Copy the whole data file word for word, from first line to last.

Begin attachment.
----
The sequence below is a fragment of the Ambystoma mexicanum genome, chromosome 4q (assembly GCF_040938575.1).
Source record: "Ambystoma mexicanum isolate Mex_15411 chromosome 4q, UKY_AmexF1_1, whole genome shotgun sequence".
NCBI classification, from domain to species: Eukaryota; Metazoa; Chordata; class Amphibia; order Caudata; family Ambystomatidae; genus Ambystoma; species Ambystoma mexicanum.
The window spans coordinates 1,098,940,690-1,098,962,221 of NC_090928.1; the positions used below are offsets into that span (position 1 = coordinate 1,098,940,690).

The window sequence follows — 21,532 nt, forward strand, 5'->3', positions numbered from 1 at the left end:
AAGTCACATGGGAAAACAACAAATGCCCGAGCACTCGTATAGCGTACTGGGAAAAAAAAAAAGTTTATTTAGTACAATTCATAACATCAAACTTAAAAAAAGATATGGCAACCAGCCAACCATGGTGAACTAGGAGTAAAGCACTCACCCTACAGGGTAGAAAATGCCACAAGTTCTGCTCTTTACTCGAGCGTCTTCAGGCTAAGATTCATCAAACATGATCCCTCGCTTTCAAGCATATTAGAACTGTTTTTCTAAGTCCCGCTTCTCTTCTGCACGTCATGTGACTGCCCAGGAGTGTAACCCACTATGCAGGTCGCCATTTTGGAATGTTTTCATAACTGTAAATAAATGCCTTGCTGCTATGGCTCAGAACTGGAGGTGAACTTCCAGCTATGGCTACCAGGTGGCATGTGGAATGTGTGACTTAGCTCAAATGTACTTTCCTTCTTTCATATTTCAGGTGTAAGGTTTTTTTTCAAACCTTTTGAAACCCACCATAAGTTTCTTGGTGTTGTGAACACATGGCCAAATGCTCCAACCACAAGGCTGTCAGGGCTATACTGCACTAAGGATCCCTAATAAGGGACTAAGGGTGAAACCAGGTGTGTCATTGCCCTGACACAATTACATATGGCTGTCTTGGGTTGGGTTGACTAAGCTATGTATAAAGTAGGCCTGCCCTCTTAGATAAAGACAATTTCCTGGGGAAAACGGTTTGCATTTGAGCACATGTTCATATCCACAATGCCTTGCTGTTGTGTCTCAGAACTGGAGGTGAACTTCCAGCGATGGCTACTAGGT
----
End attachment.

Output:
The sequence below is a fragment of the Ambystoma mexicanum genome, chromosome 4q (assembly GCF_040938575.1).
Source record: "Ambystoma mexicanum isolate Mex_15411 chromosome 4q, UKY_AmexF1_1, whole genome shotgun sequence".
NCBI classification, from domain to species: Eukaryota; Metazoa; Chordata; class Amphibia; order Caudata; family Ambystomatidae; genus Ambystoma; species Ambystoma mexicanum.
The window spans coordinates 1,098,940,690-1,098,962,221 of NC_090928.1; the positions used below are offsets into that span (position 1 = coordinate 1,098,940,690).

The window sequence follows — 21,532 nt, forward strand, 5'->3', positions numbered from 1 at the left end:
AAGTCACATGGGAAAACAACAAATGCCCGAGCACTCGTATAGCGTACTGGGAAAAAAAAAAAGTTTATTTAGTACAATTCATAACATCAAACTTAAAAAAAGATATGGCAACCAGCCAACCATGGTGAACTAGGAGTAAAGCACTCACCCTACAGGGTAGAAAATGCCACAAGTTCTGCTCTTTACTCGAGCGTCTTCAGGCTAAGATTCATCAAACATGATCCCTCGCTTTCAAGCATATTAGAACTGTTTTTCTAAGTCCCGCTTCTCTTCTGCACGTCATGTGACTGCCCAGGAGTGTAACCCACTATGCAGGTCGCCATTTTGGAATGTTTTCATAACTGTAAATAAATGCCTTGCTGCTATGGCTCAGAACTGGAGGTGAACTTCCAGCTATGGCTACCAGGTGGCATGTGGAATGTGTGACTTAGCTCAAATGTACTTTCCTTCTTTCATATTTCAGGTGTAAGGTTTTTTTTCAAACCTTTTGAAACCCACCATAAGTTTCTTGGTGTTGTGAACACATGGCCAAATGCTCCAACCACAAGGCTGTCAGGGCTATACTGCACTAAGGATCCCTAATAAGGGACTAAGGGTGAAACCAGGTGTGTCATTGCCCTGACACAATTACATATGGCTGTCTTGGGTTGGGTTGACTAAGCTATGTATAAAGTAGGCCTGCCCTCTTAGATAAAGACAATTTCCTGGGGAAAACGGTTTGCATTTGAGCACATGTTCATATCCACAATGCCTTGCTGTTGTGTCTCAGAACTGGAGGTGAACTTCCAGCGATGGCTACTAGGT